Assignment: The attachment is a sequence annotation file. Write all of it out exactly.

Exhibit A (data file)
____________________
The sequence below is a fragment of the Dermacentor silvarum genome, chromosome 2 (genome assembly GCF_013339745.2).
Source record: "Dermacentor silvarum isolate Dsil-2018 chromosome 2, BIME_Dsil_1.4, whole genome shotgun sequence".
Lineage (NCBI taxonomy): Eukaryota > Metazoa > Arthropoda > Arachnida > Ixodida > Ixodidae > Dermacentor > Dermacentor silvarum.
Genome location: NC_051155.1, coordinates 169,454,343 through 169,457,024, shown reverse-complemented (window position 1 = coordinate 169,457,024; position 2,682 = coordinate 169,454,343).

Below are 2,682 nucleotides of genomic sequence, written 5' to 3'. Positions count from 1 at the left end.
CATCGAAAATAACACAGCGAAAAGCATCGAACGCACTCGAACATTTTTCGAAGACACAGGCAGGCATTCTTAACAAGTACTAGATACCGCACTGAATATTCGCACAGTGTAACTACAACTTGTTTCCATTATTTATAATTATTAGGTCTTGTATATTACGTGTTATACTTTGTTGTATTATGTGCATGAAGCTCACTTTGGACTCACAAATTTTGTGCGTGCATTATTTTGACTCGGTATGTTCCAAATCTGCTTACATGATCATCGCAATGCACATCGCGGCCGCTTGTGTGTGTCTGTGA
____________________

The sequence below is a fragment of the Dermacentor silvarum genome, chromosome 2 (genome assembly GCF_013339745.2).
Source record: "Dermacentor silvarum isolate Dsil-2018 chromosome 2, BIME_Dsil_1.4, whole genome shotgun sequence".
Lineage (NCBI taxonomy): Eukaryota > Metazoa > Arthropoda > Arachnida > Ixodida > Ixodidae > Dermacentor > Dermacentor silvarum.
Genome location: NC_051155.1, coordinates 169,454,343 through 169,457,024, shown reverse-complemented (window position 1 = coordinate 169,457,024; position 2,682 = coordinate 169,454,343).

Below are 2,682 nucleotides of genomic sequence, written 5' to 3'. Positions count from 1 at the left end.
CATCGAAAATAACACAGCGAAAAGCATCGAACGCACTCGAACATTTTTCGAAGACACAGGCAGGCATTCTTAACAAGTACTAGATACCGCACTGAATATTCGCACAGTGTAACTACAACTTGTTTCCATTATTTATAATTATTAGGTCTTGTATATTACGTGTTATACTTTGTTGTATTATGTGCATGAAGCTCACTTTGGACTCACAAATTTTGTGCGTGCATTATTTTGACTCGGTATGTTCCAAATCTGCTTACATGATCATCGCAATGCACATCGCGGCCGCTTGTGTGTGTCTGTGA